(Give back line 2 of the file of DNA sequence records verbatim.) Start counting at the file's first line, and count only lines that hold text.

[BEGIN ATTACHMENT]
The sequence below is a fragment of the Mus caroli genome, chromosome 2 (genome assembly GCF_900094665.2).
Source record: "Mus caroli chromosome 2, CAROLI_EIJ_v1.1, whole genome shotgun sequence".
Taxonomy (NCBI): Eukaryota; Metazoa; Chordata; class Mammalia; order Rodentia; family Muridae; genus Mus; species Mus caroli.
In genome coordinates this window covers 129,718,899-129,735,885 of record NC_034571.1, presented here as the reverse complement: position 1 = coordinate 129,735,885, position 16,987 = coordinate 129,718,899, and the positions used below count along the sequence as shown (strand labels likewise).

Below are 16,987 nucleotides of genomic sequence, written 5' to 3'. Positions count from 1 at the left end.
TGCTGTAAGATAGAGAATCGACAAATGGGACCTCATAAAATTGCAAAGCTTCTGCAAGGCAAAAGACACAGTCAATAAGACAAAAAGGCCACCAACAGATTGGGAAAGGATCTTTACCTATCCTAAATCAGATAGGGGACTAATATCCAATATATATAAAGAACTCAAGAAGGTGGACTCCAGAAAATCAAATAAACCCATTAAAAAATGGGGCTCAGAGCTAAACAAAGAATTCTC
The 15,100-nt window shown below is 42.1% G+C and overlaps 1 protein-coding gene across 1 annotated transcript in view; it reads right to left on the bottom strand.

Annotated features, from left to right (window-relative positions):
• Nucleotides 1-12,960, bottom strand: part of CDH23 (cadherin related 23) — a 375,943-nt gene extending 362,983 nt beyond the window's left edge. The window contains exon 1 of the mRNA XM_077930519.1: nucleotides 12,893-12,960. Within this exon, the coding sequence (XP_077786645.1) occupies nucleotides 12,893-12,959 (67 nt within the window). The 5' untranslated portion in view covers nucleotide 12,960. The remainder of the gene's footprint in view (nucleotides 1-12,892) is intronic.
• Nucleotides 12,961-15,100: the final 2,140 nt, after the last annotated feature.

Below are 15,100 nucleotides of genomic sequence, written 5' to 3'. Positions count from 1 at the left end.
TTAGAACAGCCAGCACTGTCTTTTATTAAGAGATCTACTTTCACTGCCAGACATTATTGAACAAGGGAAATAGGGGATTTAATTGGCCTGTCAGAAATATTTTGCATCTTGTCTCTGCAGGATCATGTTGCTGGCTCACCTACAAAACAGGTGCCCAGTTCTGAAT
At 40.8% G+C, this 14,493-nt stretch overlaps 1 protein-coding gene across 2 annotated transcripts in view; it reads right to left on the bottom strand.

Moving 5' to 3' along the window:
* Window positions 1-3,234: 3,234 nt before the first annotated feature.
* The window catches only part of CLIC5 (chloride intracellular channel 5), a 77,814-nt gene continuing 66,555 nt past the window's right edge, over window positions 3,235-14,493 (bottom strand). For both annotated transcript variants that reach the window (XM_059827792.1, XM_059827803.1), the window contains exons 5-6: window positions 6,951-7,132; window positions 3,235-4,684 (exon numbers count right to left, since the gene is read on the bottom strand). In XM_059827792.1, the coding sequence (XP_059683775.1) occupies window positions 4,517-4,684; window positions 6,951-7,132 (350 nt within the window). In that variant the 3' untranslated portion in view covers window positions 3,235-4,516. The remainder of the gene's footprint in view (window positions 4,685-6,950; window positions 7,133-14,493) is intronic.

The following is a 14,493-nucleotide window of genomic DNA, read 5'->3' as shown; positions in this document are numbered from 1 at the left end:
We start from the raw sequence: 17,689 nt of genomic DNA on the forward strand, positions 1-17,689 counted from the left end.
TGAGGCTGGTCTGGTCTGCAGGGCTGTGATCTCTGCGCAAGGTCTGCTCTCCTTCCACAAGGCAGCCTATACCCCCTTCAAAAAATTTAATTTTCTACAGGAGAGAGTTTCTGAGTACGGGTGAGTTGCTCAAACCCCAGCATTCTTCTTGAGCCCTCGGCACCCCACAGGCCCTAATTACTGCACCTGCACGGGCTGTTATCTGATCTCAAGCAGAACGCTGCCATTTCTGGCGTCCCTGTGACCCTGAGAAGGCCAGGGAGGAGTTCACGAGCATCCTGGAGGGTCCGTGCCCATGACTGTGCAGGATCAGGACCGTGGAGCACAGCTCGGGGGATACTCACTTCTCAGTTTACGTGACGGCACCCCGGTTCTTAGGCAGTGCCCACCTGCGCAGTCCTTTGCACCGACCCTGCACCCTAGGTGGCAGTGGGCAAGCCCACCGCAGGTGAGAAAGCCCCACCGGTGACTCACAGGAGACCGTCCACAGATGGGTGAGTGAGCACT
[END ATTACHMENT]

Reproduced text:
Source record: "Mus caroli chromosome 2, CAROLI_EIJ_v1.1, whole genome shotgun sequence".